Spiritual growth is not a mandate for our salvation; rather it is the "oughts" that we must do. We ought to know Christ more and grow in Him more because we have already received from Him. We ought to pray more, we ought to read His Bible more, and we ought to be in Bible study and under good teaching. It is like being given a great Birthday present and then ignoring the Giver, not even showing up to the party. We can never give in the same manner Christ has given to us, but we can respond from wondrous hearts, fueled by His presence and our gratitude. It is a question of being thankful for what Christ did for us and not allowing the frustrations of life to be fuels, prisons. Rather, it is using His presence in us to employ and empower us. We are grounded in Christ by our trust, faith, and obedience-not by obligation, guilt, or any influences that surround us.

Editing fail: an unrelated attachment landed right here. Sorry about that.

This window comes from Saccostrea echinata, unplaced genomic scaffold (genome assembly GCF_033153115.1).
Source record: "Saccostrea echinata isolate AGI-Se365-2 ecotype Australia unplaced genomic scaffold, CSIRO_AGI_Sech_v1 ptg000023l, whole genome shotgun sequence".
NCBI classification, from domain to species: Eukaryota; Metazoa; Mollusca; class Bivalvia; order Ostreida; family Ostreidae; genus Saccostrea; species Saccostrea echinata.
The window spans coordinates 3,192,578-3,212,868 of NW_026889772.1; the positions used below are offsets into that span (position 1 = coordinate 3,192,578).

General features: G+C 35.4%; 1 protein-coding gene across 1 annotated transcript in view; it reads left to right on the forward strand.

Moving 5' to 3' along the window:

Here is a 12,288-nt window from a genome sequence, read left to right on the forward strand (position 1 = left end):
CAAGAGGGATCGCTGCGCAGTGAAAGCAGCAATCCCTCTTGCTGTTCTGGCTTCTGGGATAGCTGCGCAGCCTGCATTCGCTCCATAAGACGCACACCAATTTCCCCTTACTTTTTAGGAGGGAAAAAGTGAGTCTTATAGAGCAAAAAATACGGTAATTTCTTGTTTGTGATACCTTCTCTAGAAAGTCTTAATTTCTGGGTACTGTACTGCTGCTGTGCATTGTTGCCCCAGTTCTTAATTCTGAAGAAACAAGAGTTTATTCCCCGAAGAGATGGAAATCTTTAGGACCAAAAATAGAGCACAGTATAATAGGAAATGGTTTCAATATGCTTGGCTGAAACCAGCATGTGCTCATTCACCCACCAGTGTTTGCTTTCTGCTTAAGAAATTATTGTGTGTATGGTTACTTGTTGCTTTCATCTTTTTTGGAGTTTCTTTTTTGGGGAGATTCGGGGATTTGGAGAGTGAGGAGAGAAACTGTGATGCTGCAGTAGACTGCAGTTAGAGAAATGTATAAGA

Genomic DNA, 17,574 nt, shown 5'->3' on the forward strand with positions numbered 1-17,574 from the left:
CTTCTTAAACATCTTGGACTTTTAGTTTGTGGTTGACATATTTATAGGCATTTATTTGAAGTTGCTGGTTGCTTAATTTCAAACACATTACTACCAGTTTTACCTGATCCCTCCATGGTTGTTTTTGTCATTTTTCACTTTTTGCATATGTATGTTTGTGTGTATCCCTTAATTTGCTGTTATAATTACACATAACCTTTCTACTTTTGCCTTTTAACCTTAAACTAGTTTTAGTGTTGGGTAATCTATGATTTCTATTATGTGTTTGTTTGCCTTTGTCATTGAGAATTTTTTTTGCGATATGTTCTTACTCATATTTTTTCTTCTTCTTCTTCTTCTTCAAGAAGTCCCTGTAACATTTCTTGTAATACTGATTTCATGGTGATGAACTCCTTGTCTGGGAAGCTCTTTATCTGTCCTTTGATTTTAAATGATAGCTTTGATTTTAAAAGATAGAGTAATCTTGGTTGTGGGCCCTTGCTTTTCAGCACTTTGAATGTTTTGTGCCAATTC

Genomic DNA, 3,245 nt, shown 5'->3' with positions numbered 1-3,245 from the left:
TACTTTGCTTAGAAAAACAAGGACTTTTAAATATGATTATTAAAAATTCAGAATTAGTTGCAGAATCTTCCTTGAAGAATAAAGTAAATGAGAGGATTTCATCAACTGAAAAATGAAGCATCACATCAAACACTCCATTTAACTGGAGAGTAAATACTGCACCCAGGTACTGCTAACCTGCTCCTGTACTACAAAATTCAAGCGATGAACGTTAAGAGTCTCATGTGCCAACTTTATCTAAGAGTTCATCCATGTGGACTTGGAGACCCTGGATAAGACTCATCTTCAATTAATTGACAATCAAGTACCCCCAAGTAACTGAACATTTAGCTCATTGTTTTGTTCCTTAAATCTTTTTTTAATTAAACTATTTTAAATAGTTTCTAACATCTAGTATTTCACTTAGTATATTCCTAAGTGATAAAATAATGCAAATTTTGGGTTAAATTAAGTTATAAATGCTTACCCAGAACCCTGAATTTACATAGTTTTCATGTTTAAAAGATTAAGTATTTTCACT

We have to see the need and urgency to grow deeper roots into Christ and His Word from which we gain our nourishment and substance for living; only then can we persist to live and grow in our faith, being strong and dynamic for our faith. We even have the power Holy Spirit sent from Heaven as it is His role to inspire and direct-from the books of the Bible to the messages of His leading, to us, the hearers of God's Word. The Holy Spirit is the source of the Gospel message.. Even though we evangelize, only the Holy Spirit can cause the Word to make sense and allow it to be received by the person; only the Holy Spirit gives us the ability to endure and be His light to the Light. Our lives becomes the testimony, the display, the product demonstration to His Message. And this only happens when we allow the Gospel, being infused by the Holy Spirit, to be lived out in our lives. The Gospel is that Jesus Christ, being fully God, lived on behalf of us, took our place for God's wrath, suffered in our place, and redeemed us. This is our call to be the messengers of the Gospel with the Holy Spirit (Luke 24:25-27, 45-47; John 3:3-6; Acts1:8; Rom. 8:14; 1 Cor. 12:3; Gal. 4:6).